T.W: Yeah, we were out there, and AJ brought some cameras from his production company, and we shot some stuff. We had, I think it was about seven minutes, that we wrote and submitted to Kripke, and we shot it. The fans seemed to really enjoy it; it was a really cool experience. I think the web series might be out before the [March] convention, but hopefully we'll have something to show off.
Yeah, I've gotten emails from some fans who are already super psyched about it and want to bring props to take pictures with you guys and stuff. It seems like it will be a very, very interesting weekend.
A.J.B: The one thing that we found with our characters is that they're so approachable at the cons and stuff because our characters are them in a sense, and there's nothing intimidating about us. [Laughs] And what we found when we were shooting at the con was that they were the best extras we ever had! We explained a few things about what was going on and how we would shoot it, and they just went full-on. It was a really special experience to see their love and intensity for [the characters].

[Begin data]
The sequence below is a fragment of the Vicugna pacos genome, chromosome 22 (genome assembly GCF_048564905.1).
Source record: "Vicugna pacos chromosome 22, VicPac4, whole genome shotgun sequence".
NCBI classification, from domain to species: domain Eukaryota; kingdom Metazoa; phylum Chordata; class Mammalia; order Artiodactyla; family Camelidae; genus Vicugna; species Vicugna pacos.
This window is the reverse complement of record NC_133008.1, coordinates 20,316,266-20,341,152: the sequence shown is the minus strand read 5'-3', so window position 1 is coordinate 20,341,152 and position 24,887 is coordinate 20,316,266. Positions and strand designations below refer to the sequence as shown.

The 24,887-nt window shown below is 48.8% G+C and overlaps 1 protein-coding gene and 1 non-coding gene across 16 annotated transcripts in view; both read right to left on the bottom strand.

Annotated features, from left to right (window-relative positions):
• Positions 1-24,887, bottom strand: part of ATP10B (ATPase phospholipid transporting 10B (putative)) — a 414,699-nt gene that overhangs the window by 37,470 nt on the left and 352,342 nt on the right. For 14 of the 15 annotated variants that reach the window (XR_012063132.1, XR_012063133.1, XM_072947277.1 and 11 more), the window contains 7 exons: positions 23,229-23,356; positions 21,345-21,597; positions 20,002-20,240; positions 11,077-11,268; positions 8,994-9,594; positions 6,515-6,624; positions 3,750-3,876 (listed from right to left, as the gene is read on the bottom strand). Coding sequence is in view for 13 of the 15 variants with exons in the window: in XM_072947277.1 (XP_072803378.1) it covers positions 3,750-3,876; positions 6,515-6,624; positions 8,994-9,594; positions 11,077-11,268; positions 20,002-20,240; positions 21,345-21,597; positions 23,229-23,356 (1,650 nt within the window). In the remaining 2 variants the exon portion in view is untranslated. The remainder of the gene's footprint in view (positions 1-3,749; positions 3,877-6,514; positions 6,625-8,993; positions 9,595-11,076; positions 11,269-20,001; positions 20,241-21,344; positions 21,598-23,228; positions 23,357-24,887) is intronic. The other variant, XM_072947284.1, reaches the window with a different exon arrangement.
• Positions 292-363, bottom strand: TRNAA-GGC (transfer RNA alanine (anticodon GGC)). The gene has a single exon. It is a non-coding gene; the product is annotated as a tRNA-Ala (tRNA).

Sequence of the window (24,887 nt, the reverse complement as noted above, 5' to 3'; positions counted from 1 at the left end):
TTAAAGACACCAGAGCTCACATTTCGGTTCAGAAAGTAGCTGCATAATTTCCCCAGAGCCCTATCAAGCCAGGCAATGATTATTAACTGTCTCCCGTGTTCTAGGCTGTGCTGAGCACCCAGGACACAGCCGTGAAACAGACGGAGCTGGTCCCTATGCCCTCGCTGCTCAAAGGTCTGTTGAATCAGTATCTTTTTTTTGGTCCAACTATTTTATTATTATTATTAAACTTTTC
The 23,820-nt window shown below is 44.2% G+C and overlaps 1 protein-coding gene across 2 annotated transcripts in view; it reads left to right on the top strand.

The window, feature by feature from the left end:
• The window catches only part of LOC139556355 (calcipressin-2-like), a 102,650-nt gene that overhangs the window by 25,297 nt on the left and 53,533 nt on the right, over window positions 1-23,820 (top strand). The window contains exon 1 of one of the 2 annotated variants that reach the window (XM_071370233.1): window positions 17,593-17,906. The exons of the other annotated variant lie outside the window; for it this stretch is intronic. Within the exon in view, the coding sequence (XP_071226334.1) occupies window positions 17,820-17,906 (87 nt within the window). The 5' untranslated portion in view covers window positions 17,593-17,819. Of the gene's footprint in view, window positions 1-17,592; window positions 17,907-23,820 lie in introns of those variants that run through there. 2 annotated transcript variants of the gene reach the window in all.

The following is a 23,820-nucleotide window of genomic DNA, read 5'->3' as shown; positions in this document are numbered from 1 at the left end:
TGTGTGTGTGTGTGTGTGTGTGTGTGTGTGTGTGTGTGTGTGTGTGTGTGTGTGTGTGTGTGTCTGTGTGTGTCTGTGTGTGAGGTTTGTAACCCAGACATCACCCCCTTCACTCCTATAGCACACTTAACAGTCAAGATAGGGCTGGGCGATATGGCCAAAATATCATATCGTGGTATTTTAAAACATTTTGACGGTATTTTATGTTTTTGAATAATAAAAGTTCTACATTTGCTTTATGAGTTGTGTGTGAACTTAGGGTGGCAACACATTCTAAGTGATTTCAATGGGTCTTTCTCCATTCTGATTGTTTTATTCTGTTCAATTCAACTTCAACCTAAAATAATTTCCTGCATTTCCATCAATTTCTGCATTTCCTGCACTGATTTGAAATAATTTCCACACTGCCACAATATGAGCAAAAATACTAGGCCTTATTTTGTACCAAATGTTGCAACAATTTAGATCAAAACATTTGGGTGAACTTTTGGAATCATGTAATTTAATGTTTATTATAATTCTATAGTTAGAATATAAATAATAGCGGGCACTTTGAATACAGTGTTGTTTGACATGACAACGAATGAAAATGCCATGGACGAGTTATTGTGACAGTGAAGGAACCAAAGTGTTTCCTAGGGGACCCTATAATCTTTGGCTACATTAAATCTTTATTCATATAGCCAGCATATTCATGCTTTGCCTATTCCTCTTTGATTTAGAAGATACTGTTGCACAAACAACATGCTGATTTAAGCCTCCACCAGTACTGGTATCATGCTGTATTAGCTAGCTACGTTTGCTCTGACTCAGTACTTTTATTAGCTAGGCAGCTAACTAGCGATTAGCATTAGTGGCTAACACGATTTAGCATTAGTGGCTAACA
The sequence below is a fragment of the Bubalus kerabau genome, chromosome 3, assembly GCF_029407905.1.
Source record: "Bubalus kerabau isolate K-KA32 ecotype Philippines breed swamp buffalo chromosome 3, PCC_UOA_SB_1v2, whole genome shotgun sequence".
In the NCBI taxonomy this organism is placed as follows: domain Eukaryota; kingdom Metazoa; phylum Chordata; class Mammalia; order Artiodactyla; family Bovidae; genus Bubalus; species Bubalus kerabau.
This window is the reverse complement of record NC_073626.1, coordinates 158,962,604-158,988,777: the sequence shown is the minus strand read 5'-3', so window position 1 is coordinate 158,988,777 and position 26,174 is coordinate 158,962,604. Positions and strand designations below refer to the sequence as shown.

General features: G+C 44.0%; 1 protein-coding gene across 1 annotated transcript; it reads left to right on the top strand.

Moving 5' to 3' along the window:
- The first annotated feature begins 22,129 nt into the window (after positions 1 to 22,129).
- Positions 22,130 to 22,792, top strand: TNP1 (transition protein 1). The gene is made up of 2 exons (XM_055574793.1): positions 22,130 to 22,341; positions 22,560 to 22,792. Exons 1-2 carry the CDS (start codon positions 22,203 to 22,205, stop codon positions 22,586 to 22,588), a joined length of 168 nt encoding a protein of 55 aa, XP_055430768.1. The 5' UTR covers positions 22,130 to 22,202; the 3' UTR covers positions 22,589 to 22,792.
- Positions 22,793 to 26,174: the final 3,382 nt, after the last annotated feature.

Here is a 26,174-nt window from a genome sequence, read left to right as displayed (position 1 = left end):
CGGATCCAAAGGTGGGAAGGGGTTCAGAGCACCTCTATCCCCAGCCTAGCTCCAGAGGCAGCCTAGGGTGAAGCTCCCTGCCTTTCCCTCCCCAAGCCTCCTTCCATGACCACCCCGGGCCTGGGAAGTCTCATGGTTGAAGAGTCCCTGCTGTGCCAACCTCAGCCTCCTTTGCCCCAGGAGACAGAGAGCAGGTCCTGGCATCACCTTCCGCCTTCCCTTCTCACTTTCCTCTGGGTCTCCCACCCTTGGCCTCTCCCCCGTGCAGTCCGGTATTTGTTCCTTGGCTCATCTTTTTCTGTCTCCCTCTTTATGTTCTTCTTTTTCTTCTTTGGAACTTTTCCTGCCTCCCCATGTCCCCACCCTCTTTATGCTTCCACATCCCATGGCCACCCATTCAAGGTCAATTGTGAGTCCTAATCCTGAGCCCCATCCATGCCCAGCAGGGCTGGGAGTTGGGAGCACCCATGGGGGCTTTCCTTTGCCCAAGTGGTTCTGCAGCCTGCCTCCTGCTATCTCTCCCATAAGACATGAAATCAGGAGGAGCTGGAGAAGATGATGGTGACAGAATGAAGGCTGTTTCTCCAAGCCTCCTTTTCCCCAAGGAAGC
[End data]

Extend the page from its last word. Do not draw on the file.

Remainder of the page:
I think it also goes back to Kripke's initial "tell a friend to tell a friend" campaign when Supernatural first premiered. The fans of the show, and therefore of you guys, are just used to that whole hit-the-ground-running on the message boards and get others excited about it.
A.J.B: We've always believed in the project, but [the fans] have really helped to show the studio that there's already this kind of excitement about it. They're literally the best fans ever! They're so committed and, like, really good people that are really supportive. Both Travis and I are always saying, the more you guys talk about this stuff, the more you guys blog about it, the more we get to do to show you we're listening.
Awesome. Well, I, for one, am very excited about meeting you guys in March! Do you have plans to go back to Supernatural and do pieces in any upcoming episodes, especially now that we know the show will return for a sixth season?
A.J.B: We keep hearing that Kripke is wanting us to come back, so it's just when we get the call, but we would be there with bells on!